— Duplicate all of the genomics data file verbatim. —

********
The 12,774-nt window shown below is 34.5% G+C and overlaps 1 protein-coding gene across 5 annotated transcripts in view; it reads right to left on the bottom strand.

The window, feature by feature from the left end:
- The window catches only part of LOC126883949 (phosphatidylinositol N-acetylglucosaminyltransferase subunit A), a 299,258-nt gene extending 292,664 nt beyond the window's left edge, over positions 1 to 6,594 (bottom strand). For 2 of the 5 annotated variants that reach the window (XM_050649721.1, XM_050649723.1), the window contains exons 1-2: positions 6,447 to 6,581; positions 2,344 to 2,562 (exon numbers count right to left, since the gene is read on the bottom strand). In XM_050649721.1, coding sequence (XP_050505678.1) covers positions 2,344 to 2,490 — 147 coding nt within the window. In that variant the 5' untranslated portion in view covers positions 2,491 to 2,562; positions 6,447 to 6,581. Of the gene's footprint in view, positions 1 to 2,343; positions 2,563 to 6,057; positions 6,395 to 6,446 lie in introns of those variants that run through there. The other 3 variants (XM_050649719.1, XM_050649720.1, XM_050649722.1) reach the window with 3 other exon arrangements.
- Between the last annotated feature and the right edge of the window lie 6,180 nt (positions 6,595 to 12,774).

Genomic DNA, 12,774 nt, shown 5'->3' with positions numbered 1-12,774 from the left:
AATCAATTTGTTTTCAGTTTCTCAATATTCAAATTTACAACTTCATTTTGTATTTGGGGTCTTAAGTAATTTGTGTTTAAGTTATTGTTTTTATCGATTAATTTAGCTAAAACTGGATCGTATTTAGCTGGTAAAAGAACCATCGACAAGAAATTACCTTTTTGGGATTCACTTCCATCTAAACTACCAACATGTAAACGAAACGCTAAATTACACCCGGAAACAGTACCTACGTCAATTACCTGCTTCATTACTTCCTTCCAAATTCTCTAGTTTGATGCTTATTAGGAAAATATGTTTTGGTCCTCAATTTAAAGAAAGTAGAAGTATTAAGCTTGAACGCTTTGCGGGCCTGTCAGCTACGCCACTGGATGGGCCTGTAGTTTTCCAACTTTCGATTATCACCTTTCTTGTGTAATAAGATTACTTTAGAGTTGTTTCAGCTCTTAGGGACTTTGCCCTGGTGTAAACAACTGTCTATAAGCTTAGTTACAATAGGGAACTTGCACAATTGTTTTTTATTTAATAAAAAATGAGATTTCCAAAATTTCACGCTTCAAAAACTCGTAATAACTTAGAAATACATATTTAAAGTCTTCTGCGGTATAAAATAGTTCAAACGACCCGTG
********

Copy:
The 12,774-nt window shown below is 34.5% G+C and overlaps 1 protein-coding gene across 5 annotated transcripts in view; it reads right to left on the bottom strand.

The window, feature by feature from the left end:
- The window catches only part of LOC126883949 (phosphatidylinositol N-acetylglucosaminyltransferase subunit A), a 299,258-nt gene extending 292,664 nt beyond the window's left edge, over positions 1 to 6,594 (bottom strand). For 2 of the 5 annotated variants that reach the window (XM_050649721.1, XM_050649723.1), the window contains exons 1-2: positions 6,447 to 6,581; positions 2,344 to 2,562 (exon numbers count right to left, since the gene is read on the bottom strand). In XM_050649721.1, coding sequence (XP_050505678.1) covers positions 2,344 to 2,490 — 147 coding nt within the window. In that variant the 5' untranslated portion in view covers positions 2,491 to 2,562; positions 6,447 to 6,581. Of the gene's footprint in view, positions 1 to 2,343; positions 2,563 to 6,057; positions 6,395 to 6,446 lie in introns of those variants that run through there. The other 3 variants (XM_050649719.1, XM_050649720.1, XM_050649722.1) reach the window with 3 other exon arrangements.
- Between the last annotated feature and the right edge of the window lie 6,180 nt (positions 6,595 to 12,774).

Genomic DNA, 12,774 nt, shown 5'->3' with positions numbered 1-12,774 from the left:
AATCAATTTGTTTTCAGTTTCTCAATATTCAAATTTACAACTTCATTTTGTATTTGGGGTCTTAAGTAATTTGTGTTTAAGTTATTGTTTTTATCGATTAATTTAGCTAAAACTGGATCGTATTTAGCTGGTAAAAGAACCATCGACAAGAAATTACCTTTTTGGGATTCACTTCCATCTAAACTACCAACATGTAAACGAAACGCTAAATTACACCCGGAAACAGTACCTACGTCAATTACCTGCTTCATTACTTCCTTCCAAATTCTCTAGTTTGATGCTTATTAGGAAAATATGTTTTGGTCCTCAATTTAAAGAAAGTAGAAGTATTAAGCTTGAACGCTTTGCGGGCCTGTCAGCTACGCCACTGGATGGGCCTGTAGTTTTCCAACTTTCGATTATCACCTTTCTTGTGTAATAAGATTACTTTAGAGTTGTTTCAGCTCTTAGGGACTTTGCCCTGGTGTAAACAACTGTCTATAAGCTTAGTTACAATAGGGAACTTGCACAATTGTTTTTTATTTAATAAAAAATGAGATTTCCAAAATTTCACGCTTCAAAAACTCGTAATAACTTAGAAATACATATTTAAAGTCTTCTGCGGTATAAAATAGTTCAAACGACCCGTG